A father of three who committed €25,000 worth of social welfare fraud until he was caught using facial recognition software has been jailed for 18 months.
Bernard Flynn (63) of Cannon Burke Flats, Cabra, Dublinpleaded guilty at Dublin Circuit Criminal Court to 11 sample charges of stealing from Social Protection at River Valley Post Office, River Valley Swords on dates between August 2011 and April 2014.
The charges were representative of Flynn going to the post office 123 times for job seekers allowance and an additional 13 occasions for both job seekers and rent allowance under the name of Brendan Flynn.
He has 10 previous convictions, including breach of the peace, larceny, careless driving, public order and illegal possession of Garda equipment.
Sergeant Kevin Mention told Caroline Cummings BL, prosecuting, the fraud was discovered using facial imaging as Flynn had been legitimately collecting the dole at his local post office but using a different PPS number and date of birth to claim under the name Brendan Flynn in Swords.
Sgt Mention went to Swords Post Office on April 4th, 2014 when Flynn was due to collect using his bogus identity. He arrested him after he collected both his jobseekers and rent allowance.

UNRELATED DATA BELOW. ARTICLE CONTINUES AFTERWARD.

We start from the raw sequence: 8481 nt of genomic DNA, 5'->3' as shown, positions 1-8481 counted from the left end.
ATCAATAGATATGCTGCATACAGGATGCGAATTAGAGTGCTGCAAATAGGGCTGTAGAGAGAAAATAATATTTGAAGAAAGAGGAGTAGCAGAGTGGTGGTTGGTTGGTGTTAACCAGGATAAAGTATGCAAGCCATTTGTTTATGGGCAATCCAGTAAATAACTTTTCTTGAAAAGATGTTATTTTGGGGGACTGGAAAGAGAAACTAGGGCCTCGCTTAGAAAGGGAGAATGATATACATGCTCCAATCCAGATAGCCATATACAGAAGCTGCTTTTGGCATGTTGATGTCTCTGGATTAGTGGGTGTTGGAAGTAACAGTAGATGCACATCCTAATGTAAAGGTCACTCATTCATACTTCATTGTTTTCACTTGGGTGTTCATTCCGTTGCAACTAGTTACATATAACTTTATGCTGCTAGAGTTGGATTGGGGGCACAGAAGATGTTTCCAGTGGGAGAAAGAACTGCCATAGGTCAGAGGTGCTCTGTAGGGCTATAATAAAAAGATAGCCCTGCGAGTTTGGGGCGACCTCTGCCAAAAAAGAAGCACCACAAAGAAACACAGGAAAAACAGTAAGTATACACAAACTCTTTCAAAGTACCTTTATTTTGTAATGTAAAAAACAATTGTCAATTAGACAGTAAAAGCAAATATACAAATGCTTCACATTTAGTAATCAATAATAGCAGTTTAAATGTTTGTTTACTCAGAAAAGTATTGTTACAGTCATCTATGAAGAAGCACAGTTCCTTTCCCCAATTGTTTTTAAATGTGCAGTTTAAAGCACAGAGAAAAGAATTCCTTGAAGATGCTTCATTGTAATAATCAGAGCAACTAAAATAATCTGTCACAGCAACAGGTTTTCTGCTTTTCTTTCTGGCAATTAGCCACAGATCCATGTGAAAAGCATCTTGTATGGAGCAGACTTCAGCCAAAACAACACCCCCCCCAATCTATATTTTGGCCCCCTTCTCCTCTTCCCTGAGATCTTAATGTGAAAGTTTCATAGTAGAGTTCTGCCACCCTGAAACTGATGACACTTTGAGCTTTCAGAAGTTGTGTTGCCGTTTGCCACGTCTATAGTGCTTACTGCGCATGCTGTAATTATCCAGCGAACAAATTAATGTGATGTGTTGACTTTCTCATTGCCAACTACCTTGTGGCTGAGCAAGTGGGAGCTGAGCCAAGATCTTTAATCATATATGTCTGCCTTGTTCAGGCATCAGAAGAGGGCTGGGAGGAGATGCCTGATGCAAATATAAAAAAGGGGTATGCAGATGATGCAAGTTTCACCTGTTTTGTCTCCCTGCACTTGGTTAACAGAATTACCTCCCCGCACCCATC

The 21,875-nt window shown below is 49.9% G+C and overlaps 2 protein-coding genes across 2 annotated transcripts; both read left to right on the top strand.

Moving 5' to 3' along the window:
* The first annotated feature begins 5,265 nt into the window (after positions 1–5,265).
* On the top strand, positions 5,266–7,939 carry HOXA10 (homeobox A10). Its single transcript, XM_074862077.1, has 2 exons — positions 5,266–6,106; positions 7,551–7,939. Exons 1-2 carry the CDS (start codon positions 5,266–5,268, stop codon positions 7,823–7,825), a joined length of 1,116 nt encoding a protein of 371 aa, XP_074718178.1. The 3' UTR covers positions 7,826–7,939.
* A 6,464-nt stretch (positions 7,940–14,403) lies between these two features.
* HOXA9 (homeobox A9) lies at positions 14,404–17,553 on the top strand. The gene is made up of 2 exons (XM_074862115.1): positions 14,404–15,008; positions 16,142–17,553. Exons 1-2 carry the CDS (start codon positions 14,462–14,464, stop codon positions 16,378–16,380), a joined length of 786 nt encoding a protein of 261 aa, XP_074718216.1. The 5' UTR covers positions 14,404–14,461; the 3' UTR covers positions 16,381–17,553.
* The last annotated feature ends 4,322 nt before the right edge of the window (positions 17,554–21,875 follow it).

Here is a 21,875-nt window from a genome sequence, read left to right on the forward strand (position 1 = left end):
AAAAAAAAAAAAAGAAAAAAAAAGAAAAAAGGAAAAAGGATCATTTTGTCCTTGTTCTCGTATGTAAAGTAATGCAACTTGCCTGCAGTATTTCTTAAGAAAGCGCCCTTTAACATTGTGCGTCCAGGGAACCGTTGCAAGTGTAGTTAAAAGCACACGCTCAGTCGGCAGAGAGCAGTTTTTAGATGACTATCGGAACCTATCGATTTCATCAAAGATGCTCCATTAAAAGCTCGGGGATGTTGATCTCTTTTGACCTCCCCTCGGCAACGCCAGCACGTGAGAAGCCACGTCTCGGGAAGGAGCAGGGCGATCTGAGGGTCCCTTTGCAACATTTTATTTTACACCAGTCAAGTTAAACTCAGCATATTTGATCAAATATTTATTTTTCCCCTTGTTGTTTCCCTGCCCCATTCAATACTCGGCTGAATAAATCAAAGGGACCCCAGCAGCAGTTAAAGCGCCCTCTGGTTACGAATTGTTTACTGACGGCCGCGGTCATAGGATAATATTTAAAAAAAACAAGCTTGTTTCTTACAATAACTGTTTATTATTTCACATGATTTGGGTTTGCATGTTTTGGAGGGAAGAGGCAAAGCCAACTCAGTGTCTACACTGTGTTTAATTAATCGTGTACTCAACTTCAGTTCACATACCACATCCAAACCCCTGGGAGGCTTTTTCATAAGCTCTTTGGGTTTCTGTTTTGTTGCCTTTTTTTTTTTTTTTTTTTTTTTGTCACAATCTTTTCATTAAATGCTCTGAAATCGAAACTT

Flynn had a social services card in the name of Brendan Flynn on him and confessed in a follow-up interview, telling officers, “I’ve been caught red-handed”.
Sgt Mention agreed with Mark Lynam BL, defending that his client made full admissions and “never tried to put a spin on it”.
He accepted Flynn had worked most of his life and had been the co-owner of a barber shop in Dublin city centre.
Sgt Mention further accepted a suggestion from counsel that Flynn now “is isolated and lives a sad life that could be described as squalor”.
Mr Lynam told Judge Martin Nolan that his client went missing for some time when his marriage broke down 12 years ago and his siblings later found him homeless. They set him up in a flat and now do their best "to keep an eye on him". He is now estranged from his three children.
Judge Nolan said there is always a risk of fraud in the social welfare system because the State have to serve those who need support.
He described it as a serious offence but accepted that Flynn was “highly unlikely to do it again”.
“The court must give a message to the general population that you will pay a price if you are caught committing social welfare fraud,” Judge Nolan adding that he must impose a prison sentence because of the “persistence” of Flynn’s fraud.
He acknowledged that he lives in “pretty poor conditions and lives a pretty miserable life”, that he only has minor previous convictions and had co-operated with the Garda investigation.